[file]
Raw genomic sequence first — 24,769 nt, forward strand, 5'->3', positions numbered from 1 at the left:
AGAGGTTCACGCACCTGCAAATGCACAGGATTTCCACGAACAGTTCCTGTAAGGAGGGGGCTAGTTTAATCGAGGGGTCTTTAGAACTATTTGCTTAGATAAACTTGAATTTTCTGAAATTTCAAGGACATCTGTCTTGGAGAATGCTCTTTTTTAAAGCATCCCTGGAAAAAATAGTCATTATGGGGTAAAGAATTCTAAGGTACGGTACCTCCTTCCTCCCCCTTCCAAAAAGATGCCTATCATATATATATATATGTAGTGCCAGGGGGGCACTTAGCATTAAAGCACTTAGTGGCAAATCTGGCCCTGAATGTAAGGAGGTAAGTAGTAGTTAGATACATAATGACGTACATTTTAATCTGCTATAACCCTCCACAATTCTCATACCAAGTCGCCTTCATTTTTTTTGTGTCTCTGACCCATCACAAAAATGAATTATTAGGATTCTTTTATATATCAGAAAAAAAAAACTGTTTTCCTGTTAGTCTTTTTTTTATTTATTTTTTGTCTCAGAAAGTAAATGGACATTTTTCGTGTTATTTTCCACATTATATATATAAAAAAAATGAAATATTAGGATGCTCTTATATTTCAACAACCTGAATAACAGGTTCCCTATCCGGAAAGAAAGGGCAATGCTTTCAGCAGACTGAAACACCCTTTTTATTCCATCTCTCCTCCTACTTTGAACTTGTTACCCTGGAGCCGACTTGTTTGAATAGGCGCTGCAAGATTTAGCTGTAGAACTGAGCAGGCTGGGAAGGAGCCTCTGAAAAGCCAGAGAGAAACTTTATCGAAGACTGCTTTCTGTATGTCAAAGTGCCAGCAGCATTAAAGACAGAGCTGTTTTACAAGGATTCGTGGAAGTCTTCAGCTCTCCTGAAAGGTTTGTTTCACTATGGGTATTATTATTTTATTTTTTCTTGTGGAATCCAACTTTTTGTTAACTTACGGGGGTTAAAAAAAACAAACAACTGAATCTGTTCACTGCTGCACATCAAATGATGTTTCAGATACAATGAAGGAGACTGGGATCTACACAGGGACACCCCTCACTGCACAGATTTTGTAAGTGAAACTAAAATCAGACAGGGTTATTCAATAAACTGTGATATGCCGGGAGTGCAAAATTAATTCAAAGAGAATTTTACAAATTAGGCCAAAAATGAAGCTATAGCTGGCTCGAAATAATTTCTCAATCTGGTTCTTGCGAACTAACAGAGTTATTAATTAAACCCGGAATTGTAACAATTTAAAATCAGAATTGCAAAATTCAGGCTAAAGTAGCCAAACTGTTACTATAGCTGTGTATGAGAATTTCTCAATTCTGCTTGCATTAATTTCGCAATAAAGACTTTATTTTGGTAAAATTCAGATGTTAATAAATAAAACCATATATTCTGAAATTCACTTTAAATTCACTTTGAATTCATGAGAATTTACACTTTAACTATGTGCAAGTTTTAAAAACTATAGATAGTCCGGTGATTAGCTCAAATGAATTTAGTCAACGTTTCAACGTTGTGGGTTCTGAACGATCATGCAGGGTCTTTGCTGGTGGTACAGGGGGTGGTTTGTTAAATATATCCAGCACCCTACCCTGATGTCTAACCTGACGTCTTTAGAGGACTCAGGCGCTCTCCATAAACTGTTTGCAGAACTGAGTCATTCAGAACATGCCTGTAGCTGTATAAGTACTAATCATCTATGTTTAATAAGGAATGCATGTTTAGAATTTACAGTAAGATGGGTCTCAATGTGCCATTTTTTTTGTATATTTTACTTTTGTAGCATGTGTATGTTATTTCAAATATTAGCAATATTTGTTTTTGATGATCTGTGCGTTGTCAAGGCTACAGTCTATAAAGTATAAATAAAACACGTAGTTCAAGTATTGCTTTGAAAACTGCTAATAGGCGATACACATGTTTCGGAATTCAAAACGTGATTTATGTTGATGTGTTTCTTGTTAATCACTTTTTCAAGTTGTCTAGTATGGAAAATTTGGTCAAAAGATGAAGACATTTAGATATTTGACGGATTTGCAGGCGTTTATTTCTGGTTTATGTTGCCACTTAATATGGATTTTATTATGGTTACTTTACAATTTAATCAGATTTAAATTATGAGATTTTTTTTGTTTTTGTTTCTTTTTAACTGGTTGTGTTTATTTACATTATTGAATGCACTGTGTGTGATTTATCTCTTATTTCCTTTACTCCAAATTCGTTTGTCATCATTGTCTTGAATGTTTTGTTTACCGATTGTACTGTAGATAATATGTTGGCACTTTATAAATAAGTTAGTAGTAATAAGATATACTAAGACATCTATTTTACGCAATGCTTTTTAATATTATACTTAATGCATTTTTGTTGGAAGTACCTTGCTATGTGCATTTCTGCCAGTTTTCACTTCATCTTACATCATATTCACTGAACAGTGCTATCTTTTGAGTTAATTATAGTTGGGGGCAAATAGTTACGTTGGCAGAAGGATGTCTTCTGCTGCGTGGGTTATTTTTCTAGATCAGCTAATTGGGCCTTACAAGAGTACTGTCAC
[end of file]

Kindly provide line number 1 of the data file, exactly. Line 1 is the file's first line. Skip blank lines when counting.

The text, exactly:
Raw genomic sequence first — 24,769 nt, forward strand, 5'->3', positions numbered from 1 at the left: